Dear Community Band Conductor,
I realize that, like most modern composers, it’s difficult for conductors to remember that the E-flat Clarinet exists. Actually, I don’t really understand that at all, because, unlike modern composers who are safe in the luxury of the recording studio or one-room flat or wherever the hell modern symphonic band composers hang out, conductors are right there with the band, where it seems like it would be impossible to miss the shrill, often sharp, tones of the E-flat Clarinet.
(A side open letter to the Community Band second clarinets: Yes, I realize I was bloody well sharp when I was playing with the flutes on that one song. It’s nearly impossible to keep the E-flat Clarinet in tune as it is, and it certainly doesn’t help to have one of you stage-whisper “She’s sharp” to the other while I AM TRYING TO PLAY THAT VERY PART. In conclusion, I might be out-of-tune on the E-flat Clarinet on occasion, but you’re jerks.)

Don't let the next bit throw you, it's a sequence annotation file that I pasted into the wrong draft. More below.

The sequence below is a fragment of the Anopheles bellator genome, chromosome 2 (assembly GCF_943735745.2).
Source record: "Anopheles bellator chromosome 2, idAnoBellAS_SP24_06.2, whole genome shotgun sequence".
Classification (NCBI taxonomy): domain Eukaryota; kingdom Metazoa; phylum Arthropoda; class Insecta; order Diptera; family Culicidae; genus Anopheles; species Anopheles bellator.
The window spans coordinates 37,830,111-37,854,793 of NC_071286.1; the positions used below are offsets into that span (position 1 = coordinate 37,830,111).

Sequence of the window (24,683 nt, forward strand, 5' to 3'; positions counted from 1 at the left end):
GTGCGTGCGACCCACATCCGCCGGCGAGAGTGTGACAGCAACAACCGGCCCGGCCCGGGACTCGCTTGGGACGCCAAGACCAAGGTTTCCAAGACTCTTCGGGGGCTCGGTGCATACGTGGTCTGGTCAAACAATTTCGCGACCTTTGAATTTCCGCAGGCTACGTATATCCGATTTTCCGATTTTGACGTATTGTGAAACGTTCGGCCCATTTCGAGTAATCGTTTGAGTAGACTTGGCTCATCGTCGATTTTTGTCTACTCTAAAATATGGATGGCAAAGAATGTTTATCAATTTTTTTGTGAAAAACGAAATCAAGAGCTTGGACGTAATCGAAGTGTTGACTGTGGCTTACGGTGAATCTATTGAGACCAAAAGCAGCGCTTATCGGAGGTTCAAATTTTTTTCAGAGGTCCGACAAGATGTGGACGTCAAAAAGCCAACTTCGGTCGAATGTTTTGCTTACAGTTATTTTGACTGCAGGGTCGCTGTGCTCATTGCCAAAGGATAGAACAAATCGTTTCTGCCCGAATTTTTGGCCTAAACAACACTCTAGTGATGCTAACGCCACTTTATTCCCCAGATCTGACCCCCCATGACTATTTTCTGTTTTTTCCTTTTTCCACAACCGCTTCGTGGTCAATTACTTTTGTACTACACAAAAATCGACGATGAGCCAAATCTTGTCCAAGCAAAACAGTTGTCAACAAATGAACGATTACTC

Anyway, Community Band Conductor, despite your best efforts to pretend you remembered an instrument such as the E-flat Clarinet exists, I could tell you had already forgotten from the way you announced (minutes after our conversation about how the E-Flat Clarinet exists) that the only instruments playing a certain passage included not the E-flat Clarinet.
So here is a helpful way to help you remember that the E-Flat Clarinet is an actual thing: A photo!